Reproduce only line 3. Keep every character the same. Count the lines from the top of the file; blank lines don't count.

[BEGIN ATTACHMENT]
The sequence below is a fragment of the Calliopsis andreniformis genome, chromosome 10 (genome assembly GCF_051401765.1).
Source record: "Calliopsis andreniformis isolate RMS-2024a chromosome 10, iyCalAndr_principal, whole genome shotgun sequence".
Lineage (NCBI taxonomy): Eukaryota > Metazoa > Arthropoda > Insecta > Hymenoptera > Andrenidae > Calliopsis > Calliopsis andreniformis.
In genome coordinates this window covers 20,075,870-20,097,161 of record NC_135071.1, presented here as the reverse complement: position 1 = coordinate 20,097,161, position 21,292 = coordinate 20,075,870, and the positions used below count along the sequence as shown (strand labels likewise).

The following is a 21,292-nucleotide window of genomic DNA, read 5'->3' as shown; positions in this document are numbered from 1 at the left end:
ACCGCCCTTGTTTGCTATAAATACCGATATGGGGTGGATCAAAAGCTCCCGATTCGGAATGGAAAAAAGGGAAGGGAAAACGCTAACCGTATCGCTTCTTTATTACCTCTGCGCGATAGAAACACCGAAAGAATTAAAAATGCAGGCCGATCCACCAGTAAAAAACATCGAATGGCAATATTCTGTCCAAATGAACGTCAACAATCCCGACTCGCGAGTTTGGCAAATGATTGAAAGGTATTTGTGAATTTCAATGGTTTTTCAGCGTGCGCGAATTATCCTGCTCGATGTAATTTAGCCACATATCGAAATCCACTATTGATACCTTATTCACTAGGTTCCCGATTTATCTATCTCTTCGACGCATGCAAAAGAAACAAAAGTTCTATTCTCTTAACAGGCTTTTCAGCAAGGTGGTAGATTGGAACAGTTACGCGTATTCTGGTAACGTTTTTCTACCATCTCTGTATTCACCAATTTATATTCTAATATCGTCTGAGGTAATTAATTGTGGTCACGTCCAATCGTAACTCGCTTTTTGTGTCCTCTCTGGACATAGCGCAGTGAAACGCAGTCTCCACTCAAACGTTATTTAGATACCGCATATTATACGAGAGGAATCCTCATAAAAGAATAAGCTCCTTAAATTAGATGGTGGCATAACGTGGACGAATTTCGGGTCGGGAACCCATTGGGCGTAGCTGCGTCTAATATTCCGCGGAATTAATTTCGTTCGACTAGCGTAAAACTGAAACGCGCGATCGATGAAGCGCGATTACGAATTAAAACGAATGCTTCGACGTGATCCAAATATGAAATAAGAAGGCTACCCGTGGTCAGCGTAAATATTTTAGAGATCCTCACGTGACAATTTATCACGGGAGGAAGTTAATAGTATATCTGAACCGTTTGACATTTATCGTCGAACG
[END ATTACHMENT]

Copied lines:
Lineage (NCBI taxonomy): Eukaryota > Metazoa > Arthropoda > Insecta > Hymenoptera > Andrenidae > Calliopsis > Calliopsis andreniformis.